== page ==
Sissinghurst Castle Gardens
Vita Sackville-West and Harold Nicolson moved to Sissinghurst Castle in 1932 and started
creating the now world-famous garden at the heart of the estate.
However, Sissinghurst actually began life as a Saxon pig farm and within a few years had become a small moated manor house, lived in by a family who shared their name with the place; the de Saxingherstes. Nothing remains today of the original house except for part of the moat. By the late 16th century the site had been transformed by the affluent Baker family who built a magnificent Renaissance courtyard house, complete with vaulted gallery, 37 fireplaces and tower at its centre. Leased to the government during the Seven Years War (1756–1763), Sissinghurst was used as a prison camp for 3000 captured French sailors who largely destroyed the house. It is from this period that Sissinghurst became known as Chateau de Sissingherst or Sissinghurst Castle. In 1796 the Parish of Cranbrook took out a lease on Sissinghurst Castle Farm, creating a poor house where up to 100 men were offered housing, employment and food. By the 1800’s Sissinghurst was home to the Mann Cornwallis family who repaired the remaining buildings, leaving their legacy on the tower weather vanes marked ‘MC 1839’.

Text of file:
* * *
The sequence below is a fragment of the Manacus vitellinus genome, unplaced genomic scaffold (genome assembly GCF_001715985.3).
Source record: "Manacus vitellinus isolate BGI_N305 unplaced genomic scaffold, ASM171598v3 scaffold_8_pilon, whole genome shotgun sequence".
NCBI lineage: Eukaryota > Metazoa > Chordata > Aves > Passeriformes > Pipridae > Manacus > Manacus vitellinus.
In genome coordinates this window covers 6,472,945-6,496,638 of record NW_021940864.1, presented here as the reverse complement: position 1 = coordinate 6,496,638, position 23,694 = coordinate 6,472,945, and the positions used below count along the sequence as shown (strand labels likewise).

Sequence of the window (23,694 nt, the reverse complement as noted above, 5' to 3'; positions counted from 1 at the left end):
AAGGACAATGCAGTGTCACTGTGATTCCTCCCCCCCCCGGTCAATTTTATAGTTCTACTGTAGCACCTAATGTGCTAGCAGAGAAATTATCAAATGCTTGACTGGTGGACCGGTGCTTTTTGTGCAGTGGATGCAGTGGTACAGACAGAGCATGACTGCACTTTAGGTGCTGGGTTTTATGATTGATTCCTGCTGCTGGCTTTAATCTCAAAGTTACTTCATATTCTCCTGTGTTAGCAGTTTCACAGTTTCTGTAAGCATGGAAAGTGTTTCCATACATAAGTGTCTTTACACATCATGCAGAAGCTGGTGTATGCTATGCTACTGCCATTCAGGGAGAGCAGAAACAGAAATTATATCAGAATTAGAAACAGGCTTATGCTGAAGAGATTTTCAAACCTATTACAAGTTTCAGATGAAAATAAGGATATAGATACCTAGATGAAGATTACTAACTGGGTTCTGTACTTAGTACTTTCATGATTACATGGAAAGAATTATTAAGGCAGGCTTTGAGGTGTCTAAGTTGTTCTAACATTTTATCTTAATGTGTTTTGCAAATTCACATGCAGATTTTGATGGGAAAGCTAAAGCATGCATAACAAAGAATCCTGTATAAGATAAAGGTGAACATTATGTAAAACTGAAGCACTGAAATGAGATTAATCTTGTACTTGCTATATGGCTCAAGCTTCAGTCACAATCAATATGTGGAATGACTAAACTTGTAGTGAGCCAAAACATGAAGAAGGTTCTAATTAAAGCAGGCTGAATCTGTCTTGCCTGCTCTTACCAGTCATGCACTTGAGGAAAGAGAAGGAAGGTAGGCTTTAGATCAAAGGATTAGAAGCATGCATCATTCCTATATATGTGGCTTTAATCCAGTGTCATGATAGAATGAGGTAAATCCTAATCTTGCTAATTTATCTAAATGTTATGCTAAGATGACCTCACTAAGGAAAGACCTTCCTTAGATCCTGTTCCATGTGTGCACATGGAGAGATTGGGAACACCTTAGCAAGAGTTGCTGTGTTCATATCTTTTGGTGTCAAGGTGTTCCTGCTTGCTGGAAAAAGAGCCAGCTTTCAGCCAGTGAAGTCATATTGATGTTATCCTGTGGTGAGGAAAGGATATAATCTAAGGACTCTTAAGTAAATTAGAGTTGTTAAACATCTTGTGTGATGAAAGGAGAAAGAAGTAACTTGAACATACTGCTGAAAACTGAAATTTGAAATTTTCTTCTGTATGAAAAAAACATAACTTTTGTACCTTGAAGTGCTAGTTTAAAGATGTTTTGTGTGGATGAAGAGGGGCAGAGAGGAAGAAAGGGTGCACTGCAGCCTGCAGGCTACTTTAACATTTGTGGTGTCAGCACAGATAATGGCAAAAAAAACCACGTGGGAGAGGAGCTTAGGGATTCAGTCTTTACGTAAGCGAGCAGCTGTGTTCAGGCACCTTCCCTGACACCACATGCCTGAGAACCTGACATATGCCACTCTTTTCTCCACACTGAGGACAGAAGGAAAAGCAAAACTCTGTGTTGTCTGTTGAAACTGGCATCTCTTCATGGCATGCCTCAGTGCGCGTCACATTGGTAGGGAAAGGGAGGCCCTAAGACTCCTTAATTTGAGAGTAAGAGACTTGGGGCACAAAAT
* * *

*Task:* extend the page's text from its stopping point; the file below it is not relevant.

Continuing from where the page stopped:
Today Sissinghurst is also a working farm with cattle, sheep and pigs and home to rare species of wild flowers, insects and birds.
National Trust property, gardens, moat, exhibitions, coffee shop, café and restaurant serving delicious cakes and meals, plant shop, gift shop. Pick up an exploring pack from the visitor reception. Spend an hour, or three, or all day at Sissinghurst Castle Garden and Estate.
Dogs are not permitted in the garden however they are allowed on the walks around the estate, dogs must be on leads at all times (we are a working farm!).
Only 8 miles from Tenterden